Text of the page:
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CC Sabathia Is Back 

CC Sabathia is back.

CC Sabathia is back. Not back to his 2007 Cy Young award winning form with the Indians or 2009 ALCS MVP gangster with the Yankees, but gone is the alcoholism, injuries and the lack of production that’s plagued his recent past and had once faithful fans turning their backs on the Yankees star.  

You saw the struggle between sobriety and success in 2016 when CC triumphantly returned to the mound. His numbers weren’t spectacular as he went 9-12 with a respectable 3.91 ERA, but he was able to make 30 starts, something he hasn’t done since 2014. You also saw his progression from heat-hurler to a technically savvy veteran. Sabathia was getting closer to being a productive pitcher again. 

This season he is finally hitting his stride. Overall he has a 5-2 record and this past weekend CC recorded a season-high nine Ks and has allowed just three earned runs over his last 18 innings in his past three outings after getting tagged for a 9.58 ERA over his previous four starts.

It was Sabathias 238th career start for the Yankees, who signed the hurler to a seven-year, $161 million contract in 2008. It was the largest contract for a pitcher in MLB history until 2013, when  Flix Hernndez of the Seattle Mariners signed a seven-year $175 million contract. The Yankees re-upped with CC in 2011 for another five-years, $122 million. 


When CC entered MLB as a pitcher for the Indians and one of the youngest players in baseball in 2001, he was a shy California kid who turned to drinking as a way of loosening up around people. He has spoken about his addiction publicly at length; on radio and in a first-personPlayers Tribune piece in March of 2016.


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In the beginning, the drinking was never a public issue as Sabathia became one of baseballs workhorse stud pitchers, a 20-game winningBlack Ace and eventually a rich celebrity pitching for baseballs most prestigious franchise. CC says he was a functioning alcoholicand the sauce never affected his illustrious pitching prowess. Like all demons, eventually the alcoholism caught up with him and his pitching wasnt up to par anymore.

After averaging 18.5 wins and winning a championship in his first four seasons with the Yankees (2009-2012), the bottom fell out, and from 2013-15 he averaged just below eight wins a game and he wasn’t the same dude. People gave him excuses, citing everything from his age and robust weight to the wear and tear of pitching more innings than any other pitcher in the game for a stretch.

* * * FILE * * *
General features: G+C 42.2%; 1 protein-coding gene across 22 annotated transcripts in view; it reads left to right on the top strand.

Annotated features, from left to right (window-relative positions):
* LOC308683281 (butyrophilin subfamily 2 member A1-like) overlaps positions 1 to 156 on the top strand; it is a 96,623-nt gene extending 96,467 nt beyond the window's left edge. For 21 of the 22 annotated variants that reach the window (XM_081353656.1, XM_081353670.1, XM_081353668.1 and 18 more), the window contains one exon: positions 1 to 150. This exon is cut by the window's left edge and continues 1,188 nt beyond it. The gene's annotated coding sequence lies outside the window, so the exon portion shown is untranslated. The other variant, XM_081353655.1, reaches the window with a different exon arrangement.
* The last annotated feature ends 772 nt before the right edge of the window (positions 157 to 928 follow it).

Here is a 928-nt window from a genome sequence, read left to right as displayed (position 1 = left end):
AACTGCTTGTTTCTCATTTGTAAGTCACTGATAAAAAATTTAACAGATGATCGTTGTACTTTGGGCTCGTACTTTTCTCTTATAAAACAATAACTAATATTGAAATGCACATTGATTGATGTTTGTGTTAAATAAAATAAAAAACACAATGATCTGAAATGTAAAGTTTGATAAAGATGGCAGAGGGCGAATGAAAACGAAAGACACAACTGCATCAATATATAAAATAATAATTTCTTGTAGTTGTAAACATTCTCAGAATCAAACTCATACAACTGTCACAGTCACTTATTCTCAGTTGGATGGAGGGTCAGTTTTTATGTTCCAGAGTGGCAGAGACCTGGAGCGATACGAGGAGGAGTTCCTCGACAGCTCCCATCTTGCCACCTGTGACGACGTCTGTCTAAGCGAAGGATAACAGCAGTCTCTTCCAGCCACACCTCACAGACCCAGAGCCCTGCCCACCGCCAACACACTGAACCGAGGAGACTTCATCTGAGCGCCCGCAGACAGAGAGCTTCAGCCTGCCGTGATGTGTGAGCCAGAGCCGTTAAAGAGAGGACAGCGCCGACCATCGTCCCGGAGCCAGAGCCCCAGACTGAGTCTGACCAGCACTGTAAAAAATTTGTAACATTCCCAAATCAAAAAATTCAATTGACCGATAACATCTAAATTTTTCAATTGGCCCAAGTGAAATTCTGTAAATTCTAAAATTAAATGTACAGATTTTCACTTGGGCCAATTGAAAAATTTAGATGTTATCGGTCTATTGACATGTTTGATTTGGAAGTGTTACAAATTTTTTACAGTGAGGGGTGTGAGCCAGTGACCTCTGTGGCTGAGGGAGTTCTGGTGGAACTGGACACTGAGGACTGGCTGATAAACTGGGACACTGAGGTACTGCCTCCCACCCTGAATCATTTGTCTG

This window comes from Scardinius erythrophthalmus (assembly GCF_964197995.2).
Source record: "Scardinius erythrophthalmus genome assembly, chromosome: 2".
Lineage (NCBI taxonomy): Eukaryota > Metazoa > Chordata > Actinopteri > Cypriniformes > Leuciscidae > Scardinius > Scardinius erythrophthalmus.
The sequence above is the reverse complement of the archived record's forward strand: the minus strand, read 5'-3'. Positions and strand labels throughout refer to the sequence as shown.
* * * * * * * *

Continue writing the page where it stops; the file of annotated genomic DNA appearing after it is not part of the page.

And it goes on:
There was a larger issue driving his unprecedented baseball failures and CC picked a strange but necessary time to address it. 


In the Fall of 2015, CC spent the final weekend of the regular season drinking heavily, and he reached his moment of clarity on the final Sunday of the season when he came to Camden Yards, told Joe Girardi he needed to get right in rehab. Soon he would be at Connecticuts Silver Hill Hospital, still so full with liquor that hed need 36 hours to detoxify before he could join the program.

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Sabathias decision to announce that he would be checking into rehab the day before the Yankees lost 3-0 in a one-game wild card against the Astros didnt sit well with a lot of folk. As popular a player as he was, some media mouths suggested that his time with the Yankees as a productive pitcher were over. With his weight issues, injuries, alcohol problems and declining production, maybe it was time to part ways.  


The Yankees felt otherwise and have continued to stick with him and pay him exorbitant amounts of money. In light of everything hes been through, the season CC is having is commendableand the Yankees will need their 36-year-old vet if they want to remain in first place in the AL East.

JR Gamble joined The Shadow League in 2012. The Deputy Editor and Senior Writer is in his 23rd year of covering sports and culture professionally. He has covered a wide variety of major sports and entertainment topics across different mediums, including radio, magazines and national TV.

His passion is baseball, the culturing of baseball and preserving and documenting the historically-impactful accomplishments and contributions of African-Americans in baseball.